INFP and ESFJ Relationship

Learn about Myers-Briggs types and relationships

Overview
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What is an INFP Personality Type?

People with an INFP personality type tend to be reserved, idealistic, and adaptable in their behavior. They are curious people, often lost in thought. They enjoy being by themselves or with small groups of people and prefer to listen to and contemplate the thoughts of those around them.

What is an ESFJ Personality Type?

People with the ESFJ personality type tend to be empathetic, warm-hearted, and supportive in their behavior. They’re often social butterflies, and their desire to connect with people makes them popular. Highly aware of the others’ needs, they may seek to help frequently and sincerely.

Communication

How can INFP and ESFJ types communicate effectively with each other?

INFP and ESFJ personalities both possess the Feeling trait, meaning they are empathetic, conscientious, and enjoy communicating emotionally. However, INFPs are also more reserved, creative thinkers with flexible attitudes, while ESFJs are charismatic, organized, and practical problem-solvers. INFPs should listen to and connect emotionally with ESFJs, while ESFJs should give space to be alone when needed.

Resolving Conflict

How can INFP and ESFJ Types resolve conflict?

Since INFPs and ESFJs are both Feeling personalities, they should address conflict by sharing how they feel and showing sensitivity to the other’s feelings. Though neither type enjoys addressing conflict, it’s helpful to keep in mind the benefits of fixing a tense situation. To avoid some of the stress, INFPs should share more of what they’re feeling out loud, rather than keeping it to themselves, while ESFJs should be conscious of INFPs’ need for personal space, allowing them to be alone and process if conflict becomes too tense. Because both personalities are naturally conscientious, conflict can be easily solved, as long as they remain empathetic and sensitive.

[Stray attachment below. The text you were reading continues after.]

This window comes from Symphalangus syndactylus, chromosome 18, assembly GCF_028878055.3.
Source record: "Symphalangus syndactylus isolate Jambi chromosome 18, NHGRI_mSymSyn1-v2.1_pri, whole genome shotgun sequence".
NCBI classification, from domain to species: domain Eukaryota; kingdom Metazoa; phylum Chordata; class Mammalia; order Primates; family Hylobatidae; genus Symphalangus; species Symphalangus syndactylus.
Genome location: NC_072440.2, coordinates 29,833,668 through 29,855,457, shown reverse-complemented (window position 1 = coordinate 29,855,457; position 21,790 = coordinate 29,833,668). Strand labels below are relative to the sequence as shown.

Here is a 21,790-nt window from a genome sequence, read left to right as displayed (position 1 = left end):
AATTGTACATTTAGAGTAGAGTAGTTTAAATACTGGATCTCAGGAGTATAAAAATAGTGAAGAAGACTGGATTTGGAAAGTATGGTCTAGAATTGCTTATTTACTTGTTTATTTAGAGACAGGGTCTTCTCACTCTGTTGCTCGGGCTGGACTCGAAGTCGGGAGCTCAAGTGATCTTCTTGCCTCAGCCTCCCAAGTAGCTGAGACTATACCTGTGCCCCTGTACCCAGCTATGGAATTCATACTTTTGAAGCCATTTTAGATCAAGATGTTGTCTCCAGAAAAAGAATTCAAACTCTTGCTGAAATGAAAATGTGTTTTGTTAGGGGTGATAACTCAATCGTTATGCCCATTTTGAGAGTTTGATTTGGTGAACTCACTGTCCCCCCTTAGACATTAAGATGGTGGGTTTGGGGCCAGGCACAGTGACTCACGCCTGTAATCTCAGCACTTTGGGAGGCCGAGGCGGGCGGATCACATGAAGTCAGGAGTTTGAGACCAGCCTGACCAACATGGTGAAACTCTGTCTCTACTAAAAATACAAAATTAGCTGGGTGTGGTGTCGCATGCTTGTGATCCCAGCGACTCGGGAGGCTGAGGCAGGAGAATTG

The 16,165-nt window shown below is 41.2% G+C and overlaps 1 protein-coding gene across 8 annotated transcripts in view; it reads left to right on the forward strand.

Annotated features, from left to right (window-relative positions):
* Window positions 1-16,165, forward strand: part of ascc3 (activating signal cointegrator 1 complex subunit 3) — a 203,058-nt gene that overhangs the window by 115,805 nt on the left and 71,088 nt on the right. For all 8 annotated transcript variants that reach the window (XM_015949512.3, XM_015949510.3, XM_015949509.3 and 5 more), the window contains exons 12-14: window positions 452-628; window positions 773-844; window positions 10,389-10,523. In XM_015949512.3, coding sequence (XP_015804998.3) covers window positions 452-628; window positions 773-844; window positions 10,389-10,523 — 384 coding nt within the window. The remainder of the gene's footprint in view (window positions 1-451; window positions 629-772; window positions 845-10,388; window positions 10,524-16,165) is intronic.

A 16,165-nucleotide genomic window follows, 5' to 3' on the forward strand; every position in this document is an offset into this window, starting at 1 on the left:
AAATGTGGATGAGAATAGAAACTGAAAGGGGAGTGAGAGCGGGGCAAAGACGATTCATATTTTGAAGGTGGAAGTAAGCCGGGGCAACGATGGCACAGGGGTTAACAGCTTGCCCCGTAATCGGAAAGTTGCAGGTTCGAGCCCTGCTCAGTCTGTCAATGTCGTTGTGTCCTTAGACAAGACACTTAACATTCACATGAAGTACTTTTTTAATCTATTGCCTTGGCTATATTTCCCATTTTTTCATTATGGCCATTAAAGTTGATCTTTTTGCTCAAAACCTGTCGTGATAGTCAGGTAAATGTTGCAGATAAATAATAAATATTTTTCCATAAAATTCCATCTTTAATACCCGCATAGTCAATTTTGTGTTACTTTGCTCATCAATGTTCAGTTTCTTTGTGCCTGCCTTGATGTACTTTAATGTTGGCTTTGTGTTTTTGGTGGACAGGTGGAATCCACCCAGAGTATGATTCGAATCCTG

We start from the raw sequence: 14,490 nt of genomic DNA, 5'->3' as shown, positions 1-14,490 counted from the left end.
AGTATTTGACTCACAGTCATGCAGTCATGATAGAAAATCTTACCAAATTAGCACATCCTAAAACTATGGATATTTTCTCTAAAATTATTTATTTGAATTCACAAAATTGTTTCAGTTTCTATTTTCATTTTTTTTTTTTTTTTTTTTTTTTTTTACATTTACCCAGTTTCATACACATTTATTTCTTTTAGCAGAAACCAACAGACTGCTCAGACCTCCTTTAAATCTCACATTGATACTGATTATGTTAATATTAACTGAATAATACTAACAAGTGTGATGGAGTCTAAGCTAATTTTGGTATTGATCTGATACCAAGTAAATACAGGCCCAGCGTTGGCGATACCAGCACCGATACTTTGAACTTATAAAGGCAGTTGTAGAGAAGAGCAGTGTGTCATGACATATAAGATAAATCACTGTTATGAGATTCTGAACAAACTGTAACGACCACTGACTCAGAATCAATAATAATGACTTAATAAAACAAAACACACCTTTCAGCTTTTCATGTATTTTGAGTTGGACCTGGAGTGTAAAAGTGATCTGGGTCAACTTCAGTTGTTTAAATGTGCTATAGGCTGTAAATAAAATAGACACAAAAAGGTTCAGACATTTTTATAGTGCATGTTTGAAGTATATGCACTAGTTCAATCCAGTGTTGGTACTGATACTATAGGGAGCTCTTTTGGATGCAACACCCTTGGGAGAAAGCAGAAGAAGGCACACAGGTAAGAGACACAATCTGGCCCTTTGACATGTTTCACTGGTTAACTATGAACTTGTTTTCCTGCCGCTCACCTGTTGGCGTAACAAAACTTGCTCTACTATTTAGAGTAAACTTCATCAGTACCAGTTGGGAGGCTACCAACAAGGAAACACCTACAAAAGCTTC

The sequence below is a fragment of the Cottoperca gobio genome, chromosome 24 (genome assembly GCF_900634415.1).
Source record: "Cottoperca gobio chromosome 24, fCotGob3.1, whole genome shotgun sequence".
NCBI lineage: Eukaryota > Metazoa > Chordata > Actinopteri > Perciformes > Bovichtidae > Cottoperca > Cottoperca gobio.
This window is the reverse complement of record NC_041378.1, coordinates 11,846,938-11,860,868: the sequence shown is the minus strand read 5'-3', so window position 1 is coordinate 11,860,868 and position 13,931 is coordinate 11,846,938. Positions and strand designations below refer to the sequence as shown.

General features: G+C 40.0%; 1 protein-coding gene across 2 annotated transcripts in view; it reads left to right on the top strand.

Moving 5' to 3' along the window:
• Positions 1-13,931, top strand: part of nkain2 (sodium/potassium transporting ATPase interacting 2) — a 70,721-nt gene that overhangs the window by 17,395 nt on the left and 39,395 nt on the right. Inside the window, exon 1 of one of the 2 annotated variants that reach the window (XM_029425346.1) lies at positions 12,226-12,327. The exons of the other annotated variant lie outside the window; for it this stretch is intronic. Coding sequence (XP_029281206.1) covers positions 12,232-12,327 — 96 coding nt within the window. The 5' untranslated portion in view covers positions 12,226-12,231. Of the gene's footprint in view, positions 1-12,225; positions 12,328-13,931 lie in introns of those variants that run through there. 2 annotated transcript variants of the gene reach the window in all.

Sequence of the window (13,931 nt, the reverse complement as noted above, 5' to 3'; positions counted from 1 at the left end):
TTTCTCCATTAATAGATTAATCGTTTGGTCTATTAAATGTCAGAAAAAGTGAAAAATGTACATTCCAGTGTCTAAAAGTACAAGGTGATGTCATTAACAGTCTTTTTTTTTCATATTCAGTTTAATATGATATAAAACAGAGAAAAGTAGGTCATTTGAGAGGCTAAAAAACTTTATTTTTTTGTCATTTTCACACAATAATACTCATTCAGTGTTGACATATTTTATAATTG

Building Trust

How can INFP and ESFJ types build trust?

INFPs are more likely to trust ESFJs who appreciate and encourage INFPs’ creativity and flexibility, while also allowing space for them to work independently on projects.

ESFJs may find it easier to trust INFPs who affirm ESFJs’ sensible ideas and goals; INFPs should also spend time with ESFJs and get to know them, in order to build a trusting relationship.

Working Together

How can INFP and ESFJ types work together?

INFPs offer innovative solutions and an open mind to a workplace, while ESFJs bring present-mindedness and organization. INFPs can help ESFJs be more flexible, while ESFJs can help INFPs accomplish their personal goals.

Dealing with Change

How can INFPs and ESFJs deal with change?

Due to their Perceiving trait, INFPs tend to be more naturally accepting of a new situation. ESFJs may struggle a bit more with change, especially if it is unexpected, as it interrupts their plans. INFPs should help ESFJs process and understand the new situation, encouraging them to create a new plan or routine, which may provide ESFJs with a necessary sense of control.

Managing Stress

How can INFPs and ESFJs manage stress?

INFPs and ESFJs need to seek to understand what brings stress to the other type and should try to avoid causing stress when possible.

INFPs are easily stressed by…

  • Analyzing specific facts or data
  • Rigid or unnecessary routine
  • Large groups of unfamiliar people
  • Negative mindsets and pessimism

ESFJs are easily stressed by…

  • Harsh criticism from others
  • Being forced to make quick decisions
  • Communication that lacks connection
  • Lack of quality time with friends and family

INFPs should avoid being too last-minute with ESFJs; instead, they should try to make loose plans in advance, so ESFJs can set expectations.

ESFJs can help INFPs by addressing conflict in private spaces, allowing them to feel more comfortable.

Encouraging and Motivating

How can INFPs and ESFJs encourage and motivate each other?

INFPs and ESFJs can encourage and motivate each other in their personal and professional lives.

INFPs are motivated by…

  • Listening to and helping others
  • Spending time alone to regroup
  • Contemplating philosophical or complex challenges
  • Flexible schedules that allow room for change

ESFJs are motivated by…

  • Creating plans and schedules for other people
  • Following a set of rules and processes
  • Communicating casually and in a friendly tone
  • Considering multiple perspectives before making decisions

INFPs can motivate ESFJs by communicating positively and staying relatively organized in their workspace.

ESFJs can motivate INFPs by allowing them to work in on their own while following a flexible schedule.

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